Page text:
Simon Devlin is a RIBA chartered professional architect with almost 20 years of experience in the construction industry. He has worked in Liverpool, Birmingham and more recently in St Neots, where he has set up his own RIBA chartered practice.
Throughout his career he has worked on a wide spectrum of projects, from the design and creation of an electricity substation and an inner-city synagogue, to high-end London domestic extensions and large residential developments. Geographically, his current projects are in the home counties and East Anglia and include large barn conversions, listed building consents, domestic extensions and two new school buildings.
Simon has a meticulous attention to detail and his designs combine innovative and imaginative creativity with common sense, practicable solutions. Although he brings his own wealth of knowledge and experience to the project, Simon also works closely with his clients to ensure their ideas, requirements and desires are reflected in the final build.
How did you get into the creative industry, and was there a defining point in your career that led you on that path?
I have been in the construction industry since the age of 16, when I began an architectural technician apprenticeship with a design and construction firm. This gave me solid technical background knowledge for working in the architectural field. However, I had always been creative and felt I wanted to develop this further. I completed my four-year part-time training while working in the company, then decided to change direction and go to university to study architecture.
Studying architecture is a long process (seven years) and in some ways, continues today, because with every client, site and building I learn something new, I develop ideas or use new materials. Although the length of the course is more than most, I learnt to develop my creativity, and explore my tastes and ideologies, and express them either in a drawing, a model or a building.
I have been lucky to work for some truly creative practices over my career. All have assisted in my development as an architect and enabled me to gain the skills necessary to complete projects to the highest standards. Having a broad range of experiences at these practices gave me an insight into how to run a practice, and enabled me to set out on my current path.
Is there anything you would change in your current career and if so why?
The business is only a year old and so every day is still new and exciting. I wouldn’t change being an architect, and working for myself has been a real breath of fresh air. I have learned so much over the course of this year, mainly on running a business, promoting myself and developing a good network of professionals.
If I could change something in my career it would be to have a second pair of hands attached to me so that I could then double my output! As this is medically not forthcoming I am grateful for how things have gone so far!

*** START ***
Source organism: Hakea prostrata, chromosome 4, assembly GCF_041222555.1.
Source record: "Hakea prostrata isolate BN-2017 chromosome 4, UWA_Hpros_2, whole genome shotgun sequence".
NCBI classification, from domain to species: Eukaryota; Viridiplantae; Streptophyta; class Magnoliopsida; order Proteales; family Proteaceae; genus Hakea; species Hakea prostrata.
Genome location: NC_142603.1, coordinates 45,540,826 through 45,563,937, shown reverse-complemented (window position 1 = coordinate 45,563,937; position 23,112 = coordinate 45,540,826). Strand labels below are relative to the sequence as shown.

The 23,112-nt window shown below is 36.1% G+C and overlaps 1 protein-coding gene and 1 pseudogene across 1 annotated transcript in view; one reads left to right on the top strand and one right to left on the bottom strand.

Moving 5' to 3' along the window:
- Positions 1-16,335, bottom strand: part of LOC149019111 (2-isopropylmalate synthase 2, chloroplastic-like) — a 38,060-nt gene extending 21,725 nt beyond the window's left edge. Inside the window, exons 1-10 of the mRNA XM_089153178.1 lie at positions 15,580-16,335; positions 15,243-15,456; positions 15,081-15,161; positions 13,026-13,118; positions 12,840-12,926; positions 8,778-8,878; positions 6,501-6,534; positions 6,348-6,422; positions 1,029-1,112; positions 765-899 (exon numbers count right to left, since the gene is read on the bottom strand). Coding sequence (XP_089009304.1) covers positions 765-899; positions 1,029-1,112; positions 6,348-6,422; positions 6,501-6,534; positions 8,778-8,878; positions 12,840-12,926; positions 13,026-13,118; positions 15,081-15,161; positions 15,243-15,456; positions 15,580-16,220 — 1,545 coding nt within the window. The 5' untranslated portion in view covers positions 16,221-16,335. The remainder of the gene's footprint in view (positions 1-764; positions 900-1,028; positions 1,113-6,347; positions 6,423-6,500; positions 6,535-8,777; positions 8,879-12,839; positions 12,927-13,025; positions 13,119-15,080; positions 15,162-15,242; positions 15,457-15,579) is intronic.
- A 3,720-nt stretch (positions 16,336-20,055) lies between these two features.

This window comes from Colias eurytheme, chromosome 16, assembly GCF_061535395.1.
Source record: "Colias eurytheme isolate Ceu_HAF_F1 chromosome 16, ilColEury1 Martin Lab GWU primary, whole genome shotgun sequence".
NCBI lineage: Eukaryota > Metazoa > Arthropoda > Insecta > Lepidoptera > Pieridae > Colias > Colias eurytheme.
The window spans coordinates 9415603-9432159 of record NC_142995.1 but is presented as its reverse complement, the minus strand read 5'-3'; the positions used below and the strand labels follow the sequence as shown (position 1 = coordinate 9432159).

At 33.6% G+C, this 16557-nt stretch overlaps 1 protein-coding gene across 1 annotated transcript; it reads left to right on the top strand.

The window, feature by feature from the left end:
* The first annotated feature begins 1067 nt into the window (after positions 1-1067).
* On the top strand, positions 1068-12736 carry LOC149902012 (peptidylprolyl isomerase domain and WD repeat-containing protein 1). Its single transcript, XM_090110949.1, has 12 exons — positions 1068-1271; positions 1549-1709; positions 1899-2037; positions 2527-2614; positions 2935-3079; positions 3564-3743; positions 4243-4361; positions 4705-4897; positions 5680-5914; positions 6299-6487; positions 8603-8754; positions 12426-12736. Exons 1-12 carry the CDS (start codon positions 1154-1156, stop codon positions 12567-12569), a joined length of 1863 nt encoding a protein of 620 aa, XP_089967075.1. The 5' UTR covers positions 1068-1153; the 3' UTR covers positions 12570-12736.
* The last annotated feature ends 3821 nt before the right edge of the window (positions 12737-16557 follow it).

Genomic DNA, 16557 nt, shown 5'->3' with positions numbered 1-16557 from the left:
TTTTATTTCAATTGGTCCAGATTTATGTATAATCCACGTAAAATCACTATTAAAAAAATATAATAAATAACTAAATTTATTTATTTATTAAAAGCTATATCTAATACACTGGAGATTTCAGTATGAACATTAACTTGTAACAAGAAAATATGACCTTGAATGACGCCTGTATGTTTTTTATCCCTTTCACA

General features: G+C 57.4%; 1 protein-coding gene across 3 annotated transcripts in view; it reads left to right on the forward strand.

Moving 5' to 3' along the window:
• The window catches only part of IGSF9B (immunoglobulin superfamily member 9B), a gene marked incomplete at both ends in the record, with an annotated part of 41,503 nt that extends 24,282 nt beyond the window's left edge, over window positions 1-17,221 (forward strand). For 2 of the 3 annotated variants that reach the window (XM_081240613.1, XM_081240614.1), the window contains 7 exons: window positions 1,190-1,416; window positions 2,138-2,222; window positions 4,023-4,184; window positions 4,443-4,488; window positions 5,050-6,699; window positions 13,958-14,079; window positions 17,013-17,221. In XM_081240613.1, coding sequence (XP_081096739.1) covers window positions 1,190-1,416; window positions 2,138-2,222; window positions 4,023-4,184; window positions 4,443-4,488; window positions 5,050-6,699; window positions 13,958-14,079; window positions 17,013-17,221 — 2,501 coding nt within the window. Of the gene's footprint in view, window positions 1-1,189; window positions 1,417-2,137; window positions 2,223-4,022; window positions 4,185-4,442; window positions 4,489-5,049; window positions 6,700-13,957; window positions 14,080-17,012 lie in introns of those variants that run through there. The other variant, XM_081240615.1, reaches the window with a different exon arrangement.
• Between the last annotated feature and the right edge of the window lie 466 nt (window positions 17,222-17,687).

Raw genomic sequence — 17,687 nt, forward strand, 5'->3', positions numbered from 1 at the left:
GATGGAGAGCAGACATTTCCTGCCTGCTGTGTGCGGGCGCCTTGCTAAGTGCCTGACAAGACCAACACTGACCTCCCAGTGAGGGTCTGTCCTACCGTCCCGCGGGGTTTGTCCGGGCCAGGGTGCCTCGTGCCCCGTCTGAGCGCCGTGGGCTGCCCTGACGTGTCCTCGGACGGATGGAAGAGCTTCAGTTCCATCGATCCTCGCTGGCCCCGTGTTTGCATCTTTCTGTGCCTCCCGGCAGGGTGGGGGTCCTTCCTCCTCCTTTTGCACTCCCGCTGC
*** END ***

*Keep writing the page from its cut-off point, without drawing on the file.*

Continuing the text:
Where do you see yourself, and your career in five years time?
What a question! My wife asks me every day – “what are we going to do today?”, to which I always respond – “attempt to take over the world like we always do!”.
I am keen on developing the business further and growing to become an established practice that is renowned for designing original and interesting buildings. I want to ensure every client enjoys the process and I achieve the building and spaces they dreamt about.
The practice has a varied portfolio of work from new build education facilities and barn conversions to domestic extensions. Once completed, I will be able to demonstrate how we can deliver in a variety of sectors, and how each project represents the characters of the site, clients and the practice.
If in five years I have designed and built a one-off private house, gained our first international project, and secured industry recognition then I will be amazingly happy.
Are there any rules or habits that help you do your job more efficiently?
I don’t really have anything special. Every day I start by reviewing each project and ensuring I keep on top of each different stage. Where one project is just starting with sketches and briefing required, another project could be on site where I need to visit and review the works, or maybe resolve an issue. So really at present organisation is key.
I like to give myself a mind break between processes otherwise I find I run the risk of burning out and hitting a mental brick wall. So, altering between, say, hand sketching and compiling written reports helps.
The other is communication. I work with other professionals during a project (e.g. structural engineer, acoustics, etc.) so ensuring a high level of communication is important. This is the same with the clients so that they are a part of the whole process and there are no surprises along the way!
What tips would you give to anybody who is looking to get started in the creative industry?
I would always say passion is key, especially in architecture. The seven-year course sees a hell of a lot of people drop out. However, doing the architecture course does give a sound basis for other creative industries. People I know through my career have gone on to form fashion labels, work for film studios or large tech giants. It gives a solid footing and broadens your creativity.
I really love exploring creative spaces and items, soaking in as much as possible. Don’t be afraid to then put something down on paper and create your own.
I once designed a staircase for a private house and was adamant it would work and sketched out several iterations, reviewed the details, convinced the client, convinced the structural engineer and now the stair sits comfortably in their home as an expression of creativity!
Be expressive. Be vocal. Be honest. Do work hard. Do learn. Don’t give up. Oh and enjoy it – as it will become you!
You can view more of Devlin Architect’s work on their website.